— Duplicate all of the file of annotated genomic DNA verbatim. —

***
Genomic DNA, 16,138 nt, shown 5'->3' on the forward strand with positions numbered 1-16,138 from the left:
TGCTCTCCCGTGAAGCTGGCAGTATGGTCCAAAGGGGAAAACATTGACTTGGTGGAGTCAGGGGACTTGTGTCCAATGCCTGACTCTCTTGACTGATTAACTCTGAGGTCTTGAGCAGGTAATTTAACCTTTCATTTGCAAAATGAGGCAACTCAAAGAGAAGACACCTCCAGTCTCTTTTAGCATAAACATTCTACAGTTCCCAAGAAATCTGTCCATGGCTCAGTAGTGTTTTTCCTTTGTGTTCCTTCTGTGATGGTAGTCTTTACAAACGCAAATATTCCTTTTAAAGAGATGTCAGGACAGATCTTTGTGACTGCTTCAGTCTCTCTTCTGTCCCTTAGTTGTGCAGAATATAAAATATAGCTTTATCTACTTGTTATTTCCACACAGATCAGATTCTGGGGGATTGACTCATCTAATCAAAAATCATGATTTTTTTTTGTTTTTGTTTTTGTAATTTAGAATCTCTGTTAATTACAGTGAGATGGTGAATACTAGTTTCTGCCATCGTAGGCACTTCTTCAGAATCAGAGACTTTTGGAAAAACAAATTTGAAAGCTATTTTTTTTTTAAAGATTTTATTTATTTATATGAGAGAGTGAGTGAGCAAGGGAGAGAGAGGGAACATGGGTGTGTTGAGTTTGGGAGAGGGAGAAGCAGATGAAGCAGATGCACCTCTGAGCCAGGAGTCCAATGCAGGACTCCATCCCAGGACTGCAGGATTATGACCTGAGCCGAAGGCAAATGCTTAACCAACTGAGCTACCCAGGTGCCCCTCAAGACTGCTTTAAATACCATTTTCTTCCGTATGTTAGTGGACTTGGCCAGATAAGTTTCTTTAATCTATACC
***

Genomic DNA, 16,138 nt, shown 5'->3' on the forward strand with positions numbered 1-16,138 from the left:
TGCTCTCCCGTGAAGCTGGCAGTATGGTCCAAAGGGGAAAACATTGACTTGGTGGAGTCAGGGGACTTGTGTCCAATGCCTGACTCTCTTGACTGATTAACTCTGAGGTCTTGAGCAGGTAATTTAACCTTTCATTTGCAAAATGAGGCAACTCAAAGAGAAGACACCTCCAGTCTCTTTTAGCATAAACATTCTACAGTTCCCAAGAAATCTGTCCATGGCTCAGTAGTGTTTTTCCTTTGTGTTCCTTCTGTGATGGTAGTCTTTACAAACGCAAATATTCCTTTTAAAGAGATGTCAGGACAGATCTTTGTGACTGCTTCAGTCTCTCTTCTGTCCCTTAGTTGTGCAGAATATAAAATATAGCTTTATCTACTTGTTATTTCCACACAGATCAGATTCTGGGGGATTGACTCATCTAATCAAAAATCATGATTTTTTTTTGTTTTTGTTTTTGTAATTTAGAATCTCTGTTAATTACAGTGAGATGGTGAATACTAGTTTCTGCCATCGTAGGCACTTCTTCAGAATCAGAGACTTTTGGAAAAACAAATTTGAAAGCTATTTTTTTTTTAAAGATTTTATTTATTTATATGAGAGAGTGAGTGAGCAAGGGAGAGAGAGGGAACATGGGTGTGTTGAGTTTGGGAGAGGGAGAAGCAGATGAAGCAGATGCACCTCTGAGCCAGGAGTCCAATGCAGGACTCCATCCCAGGACTGCAGGATTATGACCTGAGCCGAAGGCAAATGCTTAACCAACTGAGCTACCCAGGTGCCCCTCAAGACTGCTTTAAATACCATTTTCTTCCGTATGTTAGTGGACTTGGCCAGATAAGTTTCTTTAATCTATACC